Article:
Film

Is Mission: Impossible on Cruise control?

Even a timely AI baddie can't stop Mission: Impossible - Dead Reckoning Part One feeling like a rare step back for the Tom Cruise franchise.

Hayley-Atwell and Tom Cruise in Mission: Impossible – Dead Reckoning Part One.

Hayley-Atwell and Tom Cruise in Mission: Impossible – Dead Reckoning Part One. Credit: Paramount Pictures

Christopher McQuarrie – the screenwriter turned director who has overseen the last three Mission: Impossible movies – is a generous raconteur happy to answer filmmaking queries on social media and podcasts. He is fond of saying that making a Mission: Impossible movie is just like an actual impossible mission: you and your hand-picked team led by Tom Cruise start with a carefully conceived plan; that plan immediately goes out the window; everyone is forced to scramble, improvise, vamp, tap-dance; then Cruise does a big terrifying stunt (and maybe breaks his ankle).

The way McQuarrie cheerfully describes the constantly mutating Mission production process it seems a miracle that this franchise has not just persisted but thrived on his watch, always going bigger but somehow also feeling sleeker and more stylish.

After 2018’s headlong Fallout the latest instalment, Mission: Impossible – Dead Reckoning Part One (AKA Mouthful: Impossible), feels like the first time this seat-of-the-pants approach has not fully paid off. There were discomfiting moments in Fallout – notably dream sequences that curdled into nightmares – but they were in keeping with that film’s sweeping sense of paranoia and dread.

Esai Morales and Tom Cruise in Mission: Impossible – Dead Reckoning Part One.
Esai Morales and Tom Cruise in Mission: Impossible – Dead Reckoning Part One. Photo: Paramount Pictures

Five years on, Dead Reckoning has lost some innate sense of Mission rhythm. The usual cinematic symphony of high-wire tension and bedlam that swirls around Ethan Hunt (Tom Cruise) and his capable off-the-books allies (Rebecca Ferguson, Ving Rhames and Simon Pegg) feels a little off-balance and unwieldy. Perhaps it is a byproduct of snapping a story in half like a Kit-Kat – Part Two is due next June – but between barnstorming action beats, Dead Reckoning hiccups where it should glide.

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What it does have, by accident or design, is an antagonist that is remarkably of the moment. A lengthy opening flashback on a Russian sub establishes a rogue military AI – the Entity – that decides to turn on its masters and quietly take over the world. If that seems like pushing the series fully into science fiction, the Entity’s subtle approach involves scuttling all the tools of modern espionage. When fighting an intangible enemy who can clone comms channels, sabotage satellite feeds and rewrite classified databases in real time, Hunt and his team must go back to old-school guts and gumption, which feels like a conscious nod to the franchise’s pre-digital 1960s TV roots.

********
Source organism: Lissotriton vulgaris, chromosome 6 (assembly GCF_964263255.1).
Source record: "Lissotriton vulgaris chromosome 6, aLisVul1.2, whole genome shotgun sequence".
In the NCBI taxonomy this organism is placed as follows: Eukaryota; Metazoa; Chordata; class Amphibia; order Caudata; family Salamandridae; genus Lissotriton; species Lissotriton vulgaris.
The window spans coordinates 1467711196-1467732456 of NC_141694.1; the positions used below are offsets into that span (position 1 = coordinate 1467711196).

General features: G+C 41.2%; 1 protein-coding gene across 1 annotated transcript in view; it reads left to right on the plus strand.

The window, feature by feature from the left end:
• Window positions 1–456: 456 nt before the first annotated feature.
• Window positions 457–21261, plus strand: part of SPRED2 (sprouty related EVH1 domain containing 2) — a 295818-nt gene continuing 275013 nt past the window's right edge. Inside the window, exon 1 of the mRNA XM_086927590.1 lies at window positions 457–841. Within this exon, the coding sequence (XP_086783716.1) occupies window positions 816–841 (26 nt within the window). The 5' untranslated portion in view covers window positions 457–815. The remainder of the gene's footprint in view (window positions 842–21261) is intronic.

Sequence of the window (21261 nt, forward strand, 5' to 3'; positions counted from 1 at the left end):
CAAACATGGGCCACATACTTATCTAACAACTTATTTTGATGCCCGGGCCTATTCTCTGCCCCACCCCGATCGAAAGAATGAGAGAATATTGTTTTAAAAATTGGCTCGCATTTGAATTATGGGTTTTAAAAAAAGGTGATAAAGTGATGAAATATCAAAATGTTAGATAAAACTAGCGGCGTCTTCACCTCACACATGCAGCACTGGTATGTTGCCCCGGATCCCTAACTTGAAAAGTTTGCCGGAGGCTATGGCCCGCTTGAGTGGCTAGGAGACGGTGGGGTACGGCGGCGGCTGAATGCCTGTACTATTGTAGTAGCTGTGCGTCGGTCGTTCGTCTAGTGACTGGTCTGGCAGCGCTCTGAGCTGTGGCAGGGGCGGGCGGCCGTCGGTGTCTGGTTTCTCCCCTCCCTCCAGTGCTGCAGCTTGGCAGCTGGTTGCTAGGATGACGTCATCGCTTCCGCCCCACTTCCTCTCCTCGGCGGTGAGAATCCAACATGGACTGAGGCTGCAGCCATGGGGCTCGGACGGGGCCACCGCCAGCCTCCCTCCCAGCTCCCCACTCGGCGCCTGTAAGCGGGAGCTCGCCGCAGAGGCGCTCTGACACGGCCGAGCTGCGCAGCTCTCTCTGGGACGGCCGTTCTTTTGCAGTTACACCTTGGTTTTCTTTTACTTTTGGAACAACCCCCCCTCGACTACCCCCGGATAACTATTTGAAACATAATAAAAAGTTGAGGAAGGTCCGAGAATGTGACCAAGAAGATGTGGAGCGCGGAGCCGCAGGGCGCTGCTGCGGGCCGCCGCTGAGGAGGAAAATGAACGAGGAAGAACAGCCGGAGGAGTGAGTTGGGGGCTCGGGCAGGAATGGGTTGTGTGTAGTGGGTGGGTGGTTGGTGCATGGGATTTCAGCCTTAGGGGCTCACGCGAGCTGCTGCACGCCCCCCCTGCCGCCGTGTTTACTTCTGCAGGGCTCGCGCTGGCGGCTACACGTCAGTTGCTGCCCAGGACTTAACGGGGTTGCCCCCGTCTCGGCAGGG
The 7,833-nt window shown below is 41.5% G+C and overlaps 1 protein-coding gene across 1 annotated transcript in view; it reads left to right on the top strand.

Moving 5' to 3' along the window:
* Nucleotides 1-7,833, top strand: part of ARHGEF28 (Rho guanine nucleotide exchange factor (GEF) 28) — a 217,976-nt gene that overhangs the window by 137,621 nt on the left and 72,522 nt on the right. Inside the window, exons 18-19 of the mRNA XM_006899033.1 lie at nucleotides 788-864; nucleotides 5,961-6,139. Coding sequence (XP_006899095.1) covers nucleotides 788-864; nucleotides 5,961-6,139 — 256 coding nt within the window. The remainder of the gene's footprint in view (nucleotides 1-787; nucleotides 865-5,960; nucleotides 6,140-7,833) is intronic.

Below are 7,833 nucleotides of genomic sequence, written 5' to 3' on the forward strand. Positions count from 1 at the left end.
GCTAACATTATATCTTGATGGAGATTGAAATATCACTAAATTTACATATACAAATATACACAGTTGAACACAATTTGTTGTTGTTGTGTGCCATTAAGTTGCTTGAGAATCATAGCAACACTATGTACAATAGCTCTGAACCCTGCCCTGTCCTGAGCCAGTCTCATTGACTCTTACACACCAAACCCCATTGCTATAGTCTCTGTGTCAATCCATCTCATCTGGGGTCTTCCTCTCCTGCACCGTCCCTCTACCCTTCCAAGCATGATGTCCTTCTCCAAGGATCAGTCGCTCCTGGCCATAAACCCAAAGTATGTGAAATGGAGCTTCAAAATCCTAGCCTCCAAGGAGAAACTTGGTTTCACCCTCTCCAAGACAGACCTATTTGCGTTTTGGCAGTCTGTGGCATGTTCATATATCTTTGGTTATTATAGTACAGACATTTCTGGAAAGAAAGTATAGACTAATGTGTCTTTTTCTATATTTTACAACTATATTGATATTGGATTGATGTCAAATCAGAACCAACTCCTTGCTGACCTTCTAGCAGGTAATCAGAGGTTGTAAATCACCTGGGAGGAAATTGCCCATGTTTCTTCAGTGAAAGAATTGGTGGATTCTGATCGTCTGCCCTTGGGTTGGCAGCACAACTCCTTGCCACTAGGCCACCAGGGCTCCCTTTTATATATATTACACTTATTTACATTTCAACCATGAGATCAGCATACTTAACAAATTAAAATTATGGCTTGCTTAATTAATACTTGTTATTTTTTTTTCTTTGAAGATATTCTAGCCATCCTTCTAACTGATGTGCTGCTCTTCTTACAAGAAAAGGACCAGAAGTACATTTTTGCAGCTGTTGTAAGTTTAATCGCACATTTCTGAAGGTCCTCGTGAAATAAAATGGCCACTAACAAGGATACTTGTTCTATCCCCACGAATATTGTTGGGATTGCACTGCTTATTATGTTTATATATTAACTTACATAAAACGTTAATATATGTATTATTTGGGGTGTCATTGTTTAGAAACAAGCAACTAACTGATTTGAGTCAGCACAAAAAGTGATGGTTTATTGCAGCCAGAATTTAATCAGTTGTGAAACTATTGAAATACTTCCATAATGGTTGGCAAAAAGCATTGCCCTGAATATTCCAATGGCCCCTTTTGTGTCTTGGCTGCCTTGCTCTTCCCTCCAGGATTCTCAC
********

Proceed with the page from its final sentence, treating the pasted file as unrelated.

Not even Tom Cruise can land a punch on ChatGPT but if Hunt can lay his hands on a one-of-a-kind cruciform key, he could potentially unplug the Entity. The only snag is that everyone is after this particular MacGuffin (which, cutely, also comes in two interlocking parts). There’s the Entity’s zealous flesh-and-blood envoy (played by Esai Morales) who has bad blood with Hunt; shifty old spymaster Kittridge (Henry Czerny, returning to the series after 27 years); a dogged US government bloodhound (Shea Whigham, entertainingly channeling Tommy Lee Jones in The Fugitive); slinky Fallout frenemy the White Widow (Vanessa Kirby) and a nimble-fingered, caught-in-the-crossfire thief (Hayley Atwell, the cast addition who gets the most to do and seems to relish the opportunity). 

Throw in Guardians of the Galaxy veteran Pom Klementieff as a hyper-theatrical, high-kicking French henchwoman and fun faces like Mark Gatiss, Rob Delaney and Cary Elwes as officious suits and there is a lot to pack in, even with a roomy running time of 163 minutes.

Ahead of release, much was made of the vertiginous motorcycle jump that Cruise personally undertook, revving a scrambler off a cliffside outcrop that in the final product looks a little too much like the Paramount studio logo to just be a coincidence. It is just one impressively staged feat in a film crammed with smashing stunts, from an extended car chase in Rome featuring a plucky yellow Fiat 500 to
a swashbuckling duel on a historic Venice bridge. 

For the most part, it makes for a wildly entertaining rollercoaster ride though gorgeous locales. But after spending the last few films gunning for and then arguably overtaking Bond, Dead Reckoning feels like Mission: Impossible settling into some sort of holding pattern. 

Perhaps like the dinky cruciform key it will all satisfyingly click into place when Part Two drops. But for a series that thrives on sheer goddamn momentum, this off-kilter opener feels like a rare step backwards. 

Mission: Impossible – Dead Reckoning Part One is in cinemas now

Graeme Virtue is a film and TV critic

@GraemeVirtue

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